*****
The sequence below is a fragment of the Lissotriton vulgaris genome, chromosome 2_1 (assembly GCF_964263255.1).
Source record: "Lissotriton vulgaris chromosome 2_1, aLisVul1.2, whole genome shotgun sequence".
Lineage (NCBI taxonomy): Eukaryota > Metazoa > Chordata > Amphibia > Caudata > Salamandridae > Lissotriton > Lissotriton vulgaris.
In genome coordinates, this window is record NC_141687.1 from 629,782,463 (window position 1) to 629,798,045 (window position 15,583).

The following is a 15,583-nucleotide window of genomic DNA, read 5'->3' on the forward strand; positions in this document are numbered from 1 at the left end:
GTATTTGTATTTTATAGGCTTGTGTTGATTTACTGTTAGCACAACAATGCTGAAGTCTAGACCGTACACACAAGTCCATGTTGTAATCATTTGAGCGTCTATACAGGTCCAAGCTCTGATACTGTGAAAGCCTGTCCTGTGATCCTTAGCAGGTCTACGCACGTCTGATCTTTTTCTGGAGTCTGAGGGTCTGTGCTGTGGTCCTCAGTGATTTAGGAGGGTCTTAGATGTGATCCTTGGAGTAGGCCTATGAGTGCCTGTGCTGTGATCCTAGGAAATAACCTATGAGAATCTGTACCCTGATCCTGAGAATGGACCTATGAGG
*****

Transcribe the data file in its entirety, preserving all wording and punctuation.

The sequence below is a fragment of the Lissotriton vulgaris genome, chromosome 2_1 (assembly GCF_964263255.1).
Source record: "Lissotriton vulgaris chromosome 2_1, aLisVul1.2, whole genome shotgun sequence".
Lineage (NCBI taxonomy): Eukaryota > Metazoa > Chordata > Amphibia > Caudata > Salamandridae > Lissotriton > Lissotriton vulgaris.
In genome coordinates, this window is record NC_141687.1 from 629,782,463 (window position 1) to 629,798,045 (window position 15,583).

The following is a 15,583-nucleotide window of genomic DNA, read 5'->3' on the forward strand; positions in this document are numbered from 1 at the left end:
GTATTTGTATTTTATAGGCTTGTGTTGATTTACTGTTAGCACAACAATGCTGAAGTCTAGACCGTACACACAAGTCCATGTTGTAATCATTTGAGCGTCTATACAGGTCCAAGCTCTGATACTGTGAAAGCCTGTCCTGTGATCCTTAGCAGGTCTACGCACGTCTGATCTTTTTCTGGAGTCTGAGGGTCTGTGCTGTGGTCCTCAGTGATTTAGGAGGGTCTTAGATGTGATCCTTGGAGTAGGCCTATGAGTGCCTGTGCTGTGATCCTAGGAAATAACCTATGAGAATCTGTACCCTGATCCTGAGAATGGACCTATGAGG